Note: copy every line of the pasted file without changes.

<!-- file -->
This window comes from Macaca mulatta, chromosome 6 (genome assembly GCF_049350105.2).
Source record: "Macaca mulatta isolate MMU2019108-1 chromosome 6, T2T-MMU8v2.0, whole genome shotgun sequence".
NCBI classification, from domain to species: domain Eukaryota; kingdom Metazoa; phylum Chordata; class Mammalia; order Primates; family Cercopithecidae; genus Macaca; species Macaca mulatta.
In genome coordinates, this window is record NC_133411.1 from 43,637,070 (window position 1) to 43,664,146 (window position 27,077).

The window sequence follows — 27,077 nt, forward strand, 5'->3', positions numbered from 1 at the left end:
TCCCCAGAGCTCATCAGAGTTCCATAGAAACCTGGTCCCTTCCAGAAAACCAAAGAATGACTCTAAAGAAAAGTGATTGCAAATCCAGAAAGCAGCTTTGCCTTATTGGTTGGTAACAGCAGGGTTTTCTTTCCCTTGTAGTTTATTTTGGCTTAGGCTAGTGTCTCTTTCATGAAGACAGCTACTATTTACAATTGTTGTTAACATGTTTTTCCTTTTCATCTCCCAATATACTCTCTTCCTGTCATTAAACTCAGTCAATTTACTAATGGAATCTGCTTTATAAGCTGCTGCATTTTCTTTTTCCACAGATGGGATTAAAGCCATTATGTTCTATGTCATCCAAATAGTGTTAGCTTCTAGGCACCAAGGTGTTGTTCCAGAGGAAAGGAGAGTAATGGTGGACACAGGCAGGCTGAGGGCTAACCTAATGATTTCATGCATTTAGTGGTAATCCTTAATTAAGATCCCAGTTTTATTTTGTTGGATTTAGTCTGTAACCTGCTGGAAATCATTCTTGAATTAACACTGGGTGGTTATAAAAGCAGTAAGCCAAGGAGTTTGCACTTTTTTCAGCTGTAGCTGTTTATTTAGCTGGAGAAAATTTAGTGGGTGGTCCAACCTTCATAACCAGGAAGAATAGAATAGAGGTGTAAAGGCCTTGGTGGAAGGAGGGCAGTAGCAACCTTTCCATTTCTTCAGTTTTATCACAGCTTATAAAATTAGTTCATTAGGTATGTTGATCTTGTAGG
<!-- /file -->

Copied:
This window comes from Macaca mulatta, chromosome 6 (genome assembly GCF_049350105.2).
Source record: "Macaca mulatta isolate MMU2019108-1 chromosome 6, T2T-MMU8v2.0, whole genome shotgun sequence".
NCBI classification, from domain to species: domain Eukaryota; kingdom Metazoa; phylum Chordata; class Mammalia; order Primates; family Cercopithecidae; genus Macaca; species Macaca mulatta.
In genome coordinates, this window is record NC_133411.1 from 43,637,070 (window position 1) to 43,664,146 (window position 27,077).

The window sequence follows — 27,077 nt, forward strand, 5'->3', positions numbered from 1 at the left end:
TCCCCAGAGCTCATCAGAGTTCCATAGAAACCTGGTCCCTTCCAGAAAACCAAAGAATGACTCTAAAGAAAAGTGATTGCAAATCCAGAAAGCAGCTTTGCCTTATTGGTTGGTAACAGCAGGGTTTTCTTTCCCTTGTAGTTTATTTTGGCTTAGGCTAGTGTCTCTTTCATGAAGACAGCTACTATTTACAATTGTTGTTAACATGTTTTTCCTTTTCATCTCCCAATATACTCTCTTCCTGTCATTAAACTCAGTCAATTTACTAATGGAATCTGCTTTATAAGCTGCTGCATTTTCTTTTTCCACAGATGGGATTAAAGCCATTATGTTCTATGTCATCCAAATAGTGTTAGCTTCTAGGCACCAAGGTGTTGTTCCAGAGGAAAGGAGAGTAATGGTGGACACAGGCAGGCTGAGGGCTAACCTAATGATTTCATGCATTTAGTGGTAATCCTTAATTAAGATCCCAGTTTTATTTTGTTGGATTTAGTCTGTAACCTGCTGGAAATCATTCTTGAATTAACACTGGGTGGTTATAAAAGCAGTAAGCCAAGGAGTTTGCACTTTTTTCAGCTGTAGCTGTTTATTTAGCTGGAGAAAATTTAGTGGGTGGTCCAACCTTCATAACCAGGAAGAATAGAATAGAGGTGTAAAGGCCTTGGTGGAAGGAGGGCAGTAGCAACCTTTCCATTTCTTCAGTTTTATCACAGCTTATAAAATTAGTTCATTAGGTATGTTGATCTTGTAGG